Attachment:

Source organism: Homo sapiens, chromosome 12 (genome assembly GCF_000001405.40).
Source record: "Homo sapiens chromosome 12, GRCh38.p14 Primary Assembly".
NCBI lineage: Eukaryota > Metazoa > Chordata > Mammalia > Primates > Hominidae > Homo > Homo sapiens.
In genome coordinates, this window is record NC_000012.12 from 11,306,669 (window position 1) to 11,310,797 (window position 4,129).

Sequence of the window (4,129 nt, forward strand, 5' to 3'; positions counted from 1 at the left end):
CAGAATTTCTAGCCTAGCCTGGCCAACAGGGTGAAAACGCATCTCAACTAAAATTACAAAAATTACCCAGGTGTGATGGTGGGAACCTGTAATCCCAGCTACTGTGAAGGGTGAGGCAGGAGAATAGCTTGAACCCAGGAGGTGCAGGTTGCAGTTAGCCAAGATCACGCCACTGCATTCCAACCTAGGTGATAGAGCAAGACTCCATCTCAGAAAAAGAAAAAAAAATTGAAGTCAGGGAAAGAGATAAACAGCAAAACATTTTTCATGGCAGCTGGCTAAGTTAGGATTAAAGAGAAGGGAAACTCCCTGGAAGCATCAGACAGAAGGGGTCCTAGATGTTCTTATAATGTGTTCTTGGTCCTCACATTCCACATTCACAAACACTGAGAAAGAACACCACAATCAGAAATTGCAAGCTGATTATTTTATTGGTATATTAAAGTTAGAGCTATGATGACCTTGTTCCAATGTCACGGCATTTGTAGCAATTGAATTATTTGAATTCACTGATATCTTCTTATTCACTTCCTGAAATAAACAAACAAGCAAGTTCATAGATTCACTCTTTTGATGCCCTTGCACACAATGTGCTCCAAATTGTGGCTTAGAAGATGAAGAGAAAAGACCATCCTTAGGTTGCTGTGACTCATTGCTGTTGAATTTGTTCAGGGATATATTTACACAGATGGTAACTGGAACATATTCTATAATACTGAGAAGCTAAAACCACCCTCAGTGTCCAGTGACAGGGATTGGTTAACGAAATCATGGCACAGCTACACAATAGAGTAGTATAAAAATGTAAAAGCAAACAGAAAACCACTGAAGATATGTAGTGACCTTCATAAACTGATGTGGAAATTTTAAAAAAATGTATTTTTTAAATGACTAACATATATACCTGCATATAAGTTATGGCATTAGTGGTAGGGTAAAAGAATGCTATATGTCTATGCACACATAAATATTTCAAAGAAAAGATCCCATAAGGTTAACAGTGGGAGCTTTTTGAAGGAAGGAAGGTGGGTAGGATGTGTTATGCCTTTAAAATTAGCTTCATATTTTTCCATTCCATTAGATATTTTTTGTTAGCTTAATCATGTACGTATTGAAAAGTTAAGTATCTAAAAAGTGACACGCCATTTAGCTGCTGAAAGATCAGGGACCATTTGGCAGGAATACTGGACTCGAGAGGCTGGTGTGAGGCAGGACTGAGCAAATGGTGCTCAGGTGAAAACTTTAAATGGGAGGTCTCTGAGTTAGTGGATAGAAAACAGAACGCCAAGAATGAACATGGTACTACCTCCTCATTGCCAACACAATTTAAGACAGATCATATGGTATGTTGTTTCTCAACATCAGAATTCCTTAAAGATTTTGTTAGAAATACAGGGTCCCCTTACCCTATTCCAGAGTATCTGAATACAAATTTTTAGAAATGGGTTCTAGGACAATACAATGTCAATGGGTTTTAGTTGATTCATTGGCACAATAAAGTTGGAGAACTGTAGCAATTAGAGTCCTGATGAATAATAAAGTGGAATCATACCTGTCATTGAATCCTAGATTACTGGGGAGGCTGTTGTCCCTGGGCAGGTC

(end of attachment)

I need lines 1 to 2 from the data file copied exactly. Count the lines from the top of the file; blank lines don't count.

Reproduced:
Source organism: Homo sapiens, chromosome 12 (genome assembly GCF_000001405.40).
Source record: "Homo sapiens chromosome 12, GRCh38.p14 Primary Assembly".